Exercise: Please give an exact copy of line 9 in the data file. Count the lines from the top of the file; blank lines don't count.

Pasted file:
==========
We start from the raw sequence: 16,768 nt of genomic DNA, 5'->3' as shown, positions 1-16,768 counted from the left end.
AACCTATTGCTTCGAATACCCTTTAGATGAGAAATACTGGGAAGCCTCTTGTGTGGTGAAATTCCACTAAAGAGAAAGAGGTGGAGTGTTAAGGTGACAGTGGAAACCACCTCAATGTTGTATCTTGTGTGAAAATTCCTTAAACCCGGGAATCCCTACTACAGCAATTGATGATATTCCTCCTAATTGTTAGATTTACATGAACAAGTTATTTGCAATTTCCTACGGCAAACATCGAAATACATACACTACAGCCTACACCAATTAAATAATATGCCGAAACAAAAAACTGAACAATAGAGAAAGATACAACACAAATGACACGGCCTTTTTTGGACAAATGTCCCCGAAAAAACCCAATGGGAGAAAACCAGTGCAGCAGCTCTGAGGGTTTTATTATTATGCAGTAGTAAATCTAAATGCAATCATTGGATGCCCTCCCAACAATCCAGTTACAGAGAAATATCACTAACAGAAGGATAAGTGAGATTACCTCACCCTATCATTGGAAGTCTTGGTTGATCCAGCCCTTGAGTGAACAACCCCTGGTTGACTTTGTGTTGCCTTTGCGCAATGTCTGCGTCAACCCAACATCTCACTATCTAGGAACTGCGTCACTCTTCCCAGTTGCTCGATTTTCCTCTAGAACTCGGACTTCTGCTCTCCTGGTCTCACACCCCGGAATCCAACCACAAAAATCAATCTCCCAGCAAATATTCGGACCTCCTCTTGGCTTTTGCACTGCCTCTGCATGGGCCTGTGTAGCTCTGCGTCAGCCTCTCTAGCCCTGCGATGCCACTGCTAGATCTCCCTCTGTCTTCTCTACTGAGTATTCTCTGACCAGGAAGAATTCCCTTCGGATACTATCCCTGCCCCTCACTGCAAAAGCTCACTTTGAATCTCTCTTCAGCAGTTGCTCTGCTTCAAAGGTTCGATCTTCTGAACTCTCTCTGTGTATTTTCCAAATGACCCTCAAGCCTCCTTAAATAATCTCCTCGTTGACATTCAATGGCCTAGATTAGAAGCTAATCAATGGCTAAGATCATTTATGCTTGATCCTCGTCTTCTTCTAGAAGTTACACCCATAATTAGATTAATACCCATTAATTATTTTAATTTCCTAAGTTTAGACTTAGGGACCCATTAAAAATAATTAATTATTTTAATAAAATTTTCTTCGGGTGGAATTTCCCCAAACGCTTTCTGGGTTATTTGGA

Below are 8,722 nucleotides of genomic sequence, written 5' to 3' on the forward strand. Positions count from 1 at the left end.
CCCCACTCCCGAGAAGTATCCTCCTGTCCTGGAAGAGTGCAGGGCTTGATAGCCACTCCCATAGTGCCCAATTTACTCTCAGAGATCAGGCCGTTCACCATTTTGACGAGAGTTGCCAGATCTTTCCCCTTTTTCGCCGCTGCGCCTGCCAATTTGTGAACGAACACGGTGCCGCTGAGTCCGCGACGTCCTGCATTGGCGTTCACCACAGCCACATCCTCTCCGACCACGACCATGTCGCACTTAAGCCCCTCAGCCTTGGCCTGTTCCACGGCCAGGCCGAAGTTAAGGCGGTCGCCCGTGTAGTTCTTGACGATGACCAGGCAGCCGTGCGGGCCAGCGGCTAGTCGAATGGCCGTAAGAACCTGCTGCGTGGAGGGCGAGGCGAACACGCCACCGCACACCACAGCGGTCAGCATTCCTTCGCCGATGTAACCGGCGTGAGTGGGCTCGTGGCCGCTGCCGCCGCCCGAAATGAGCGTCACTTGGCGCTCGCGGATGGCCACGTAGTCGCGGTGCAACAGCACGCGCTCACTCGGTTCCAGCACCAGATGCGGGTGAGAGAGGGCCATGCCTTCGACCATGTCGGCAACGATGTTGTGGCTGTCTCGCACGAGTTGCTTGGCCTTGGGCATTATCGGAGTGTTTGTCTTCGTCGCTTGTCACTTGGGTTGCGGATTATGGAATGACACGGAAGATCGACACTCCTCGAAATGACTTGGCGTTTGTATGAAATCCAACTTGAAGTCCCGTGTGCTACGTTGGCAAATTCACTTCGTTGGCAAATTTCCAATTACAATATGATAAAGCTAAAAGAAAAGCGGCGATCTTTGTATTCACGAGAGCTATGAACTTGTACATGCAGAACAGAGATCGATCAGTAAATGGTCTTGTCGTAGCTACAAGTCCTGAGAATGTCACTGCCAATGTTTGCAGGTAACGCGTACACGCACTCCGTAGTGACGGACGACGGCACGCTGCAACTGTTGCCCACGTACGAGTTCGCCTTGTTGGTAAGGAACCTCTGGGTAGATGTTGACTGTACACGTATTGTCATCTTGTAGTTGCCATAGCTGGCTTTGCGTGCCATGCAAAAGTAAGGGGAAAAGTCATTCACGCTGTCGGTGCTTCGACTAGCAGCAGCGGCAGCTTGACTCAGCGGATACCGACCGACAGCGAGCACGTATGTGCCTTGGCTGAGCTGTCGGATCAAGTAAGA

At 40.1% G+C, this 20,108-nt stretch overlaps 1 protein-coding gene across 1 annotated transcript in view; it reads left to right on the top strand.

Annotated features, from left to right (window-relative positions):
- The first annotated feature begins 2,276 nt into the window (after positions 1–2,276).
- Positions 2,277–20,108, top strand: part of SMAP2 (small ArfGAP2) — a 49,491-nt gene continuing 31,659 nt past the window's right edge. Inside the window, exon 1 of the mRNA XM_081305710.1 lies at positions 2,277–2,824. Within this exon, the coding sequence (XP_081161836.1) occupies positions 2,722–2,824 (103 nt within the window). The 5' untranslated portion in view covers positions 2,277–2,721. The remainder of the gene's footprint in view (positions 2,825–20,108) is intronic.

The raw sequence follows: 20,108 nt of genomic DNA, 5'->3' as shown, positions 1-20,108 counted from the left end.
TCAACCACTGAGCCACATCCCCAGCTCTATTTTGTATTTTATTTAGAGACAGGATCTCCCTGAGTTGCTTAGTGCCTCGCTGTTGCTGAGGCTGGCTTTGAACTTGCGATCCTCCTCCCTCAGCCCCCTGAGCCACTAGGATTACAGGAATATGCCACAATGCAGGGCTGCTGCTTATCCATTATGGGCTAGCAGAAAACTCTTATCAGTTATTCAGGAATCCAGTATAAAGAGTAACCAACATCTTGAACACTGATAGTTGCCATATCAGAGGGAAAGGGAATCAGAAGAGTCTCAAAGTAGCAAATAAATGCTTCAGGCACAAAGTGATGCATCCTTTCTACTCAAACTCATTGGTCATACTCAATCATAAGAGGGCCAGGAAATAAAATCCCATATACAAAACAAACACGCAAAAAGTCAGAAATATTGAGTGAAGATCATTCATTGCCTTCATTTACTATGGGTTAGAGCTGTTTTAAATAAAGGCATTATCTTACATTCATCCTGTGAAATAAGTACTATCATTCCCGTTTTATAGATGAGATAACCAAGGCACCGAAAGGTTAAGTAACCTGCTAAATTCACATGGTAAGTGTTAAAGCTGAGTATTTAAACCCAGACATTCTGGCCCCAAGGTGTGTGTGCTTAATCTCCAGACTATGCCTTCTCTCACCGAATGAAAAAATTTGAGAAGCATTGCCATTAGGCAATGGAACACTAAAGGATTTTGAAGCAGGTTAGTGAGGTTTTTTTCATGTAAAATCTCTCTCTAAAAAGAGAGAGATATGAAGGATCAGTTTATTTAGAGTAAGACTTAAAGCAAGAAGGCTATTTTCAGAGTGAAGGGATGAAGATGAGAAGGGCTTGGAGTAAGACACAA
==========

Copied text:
The raw sequence follows: 20,108 nt of genomic DNA, 5'->3' as shown, positions 1-20,108 counted from the left end.